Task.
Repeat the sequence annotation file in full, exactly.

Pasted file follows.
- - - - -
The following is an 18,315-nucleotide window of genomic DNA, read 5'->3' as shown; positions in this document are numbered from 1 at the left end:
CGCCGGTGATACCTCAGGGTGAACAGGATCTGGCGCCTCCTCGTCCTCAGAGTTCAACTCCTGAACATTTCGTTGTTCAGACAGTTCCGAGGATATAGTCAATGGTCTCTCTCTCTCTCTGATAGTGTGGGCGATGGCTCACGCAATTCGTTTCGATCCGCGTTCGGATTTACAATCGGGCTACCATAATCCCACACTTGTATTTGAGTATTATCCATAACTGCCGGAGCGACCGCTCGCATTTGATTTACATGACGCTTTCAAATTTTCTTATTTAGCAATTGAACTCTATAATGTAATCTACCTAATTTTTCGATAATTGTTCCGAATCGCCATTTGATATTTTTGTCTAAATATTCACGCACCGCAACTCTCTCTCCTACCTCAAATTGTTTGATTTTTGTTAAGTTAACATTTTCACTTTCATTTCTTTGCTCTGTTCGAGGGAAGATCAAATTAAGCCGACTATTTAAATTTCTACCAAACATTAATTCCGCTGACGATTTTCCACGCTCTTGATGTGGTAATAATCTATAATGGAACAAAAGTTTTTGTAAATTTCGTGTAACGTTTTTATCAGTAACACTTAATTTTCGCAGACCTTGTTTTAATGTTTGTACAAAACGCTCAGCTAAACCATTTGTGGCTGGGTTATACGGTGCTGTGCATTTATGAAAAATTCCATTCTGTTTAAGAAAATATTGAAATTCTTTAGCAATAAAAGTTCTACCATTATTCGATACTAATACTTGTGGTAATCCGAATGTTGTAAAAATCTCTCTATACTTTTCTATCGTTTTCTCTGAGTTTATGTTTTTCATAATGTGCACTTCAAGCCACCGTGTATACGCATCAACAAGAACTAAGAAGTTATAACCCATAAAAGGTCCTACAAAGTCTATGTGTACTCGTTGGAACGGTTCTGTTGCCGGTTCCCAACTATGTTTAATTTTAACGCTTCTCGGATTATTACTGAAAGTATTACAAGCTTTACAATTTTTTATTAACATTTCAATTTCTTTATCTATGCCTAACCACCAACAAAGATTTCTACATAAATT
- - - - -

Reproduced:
The following is an 18,315-nucleotide window of genomic DNA, read 5'->3' as shown; positions in this document are numbered from 1 at the left end:
CGCCGGTGATACCTCAGGGTGAACAGGATCTGGCGCCTCCTCGTCCTCAGAGTTCAACTCCTGAACATTTCGTTGTTCAGACAGTTCCGAGGATATAGTCAATGGTCTCTCTCTCTCTCTGATAGTGTGGGCGATGGCTCACGCAATTCGTTTCGATCCGCGTTCGGATTTACAATCGGGCTACCATAATCCCACACTTGTATTTGAGTATTATCCATAACTGCCGGAGCGACCGCTCGCATTTGATTTACATGACGCTTTCAAATTTTCTTATTTAGCAATTGAACTCTATAATGTAATCTACCTAATTTTTCGATAATTGTTCCGAATCGCCATTTGATATTTTTGTCTAAATATTCACGCACCGCAACTCTCTCTCCTACCTCAAATTGTTTGATTTTTGTTAAGTTAACATTTTCACTTTCATTTCTTTGCTCTGTTCGAGGGAAGATCAAATTAAGCCGACTATTTAAATTTCTACCAAACATTAATTCCGCTGACGATTTTCCACGCTCTTGATGTGGTAATAATCTATAATGGAACAAAAGTTTTTGTAAATTTCGTGTAACGTTTTTATCAGTAACACTTAATTTTCGCAGACCTTGTTTTAATGTTTGTACAAAACGCTCAGCTAAACCATTTGTGGCTGGGTTATACGGTGCTGTGCATTTATGAAAAATTCCATTCTGTTTAAGAAAATATTGAAATTCTTTAGCAATAAAAGTTCTACCATTATTCGATACTAATACTTGTGGTAATCCGAATGTTGTAAAAATCTCTCTATACTTTTCTATCGTTTTCTCTGAGTTTATGTTTTTCATAATGTGCACTTCAAGCCACCGTGTATACGCATCAACAAGAACTAAGAAGTTATAACCCATAAAAGGTCCTACAAAGTCTATGTGTACTCGTTGGAACGGTTCTGTTGCCGGTTCCCAACTATGTTTAATTTTAACGCTTCTCGGATTATTACTGAAAGTATTACAAGCTTTACAATTTTTTATTAACATTTCAATTTCTTTATCTATGCCTAACCACCAACAAAGATTTCTACATAAATT